4 out of 5 stars.
Note: This is a digital comic and can be located here on Comixology.

Southern Bastards #10
This title here straight-up opens with a scene of two people having sex, whilst one is being informed someone wants to save his soul. The person whose soul is being offered to be saved is named Esaw, and the man who wants to help him ends-up beaten near to death by the end of issue by the very person he thinks needs to be saved--e.g. Esaw. Perhaps the moral of this issue is that some people are just beyond any sort of saving, maybe the idea is that some folk are just so horrible the best thing to do is get as far away from them as you can. Whatever the main point of this issue is, "Southern Bastards" continues to be a fascinating examination of a variety of horrible human beings behaving in awful ways towards each other. However, Esaw is unfortunately quite possibly the least interesting person to have the story focus on them so far, and it does make things suffer.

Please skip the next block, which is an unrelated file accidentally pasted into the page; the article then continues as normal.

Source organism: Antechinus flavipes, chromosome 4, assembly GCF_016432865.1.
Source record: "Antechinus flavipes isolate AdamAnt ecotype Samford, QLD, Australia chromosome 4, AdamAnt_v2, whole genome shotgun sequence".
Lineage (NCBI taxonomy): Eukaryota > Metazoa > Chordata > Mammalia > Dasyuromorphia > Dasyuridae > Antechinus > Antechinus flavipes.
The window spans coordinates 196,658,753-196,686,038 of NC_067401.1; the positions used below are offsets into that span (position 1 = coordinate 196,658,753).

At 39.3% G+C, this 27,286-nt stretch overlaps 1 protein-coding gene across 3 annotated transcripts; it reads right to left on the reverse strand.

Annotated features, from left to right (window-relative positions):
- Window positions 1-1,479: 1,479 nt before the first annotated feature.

Jason Aaron's writing may not impress as much this issue, but he continues to be amazingly complimented by artist Jason Latour's work, which with its harsh style and sharp edges gives the scenes of violence an extra degree of grotesqueness. If the earlier-mentioned Fiona Staples makes violence look beautiful, Latour makes it as ugly as sin--and I love it. Still, Esaw is just dull to read about, and not as much happens this issue to advance the plot. We instead kind of see things barely moving forward to what I bet will be an epic confrontation between Coach Boss and the daughter of the recently departed Earl Tubbs. Perhaps this is just the quiet before the storm, but does it have to be so quiet?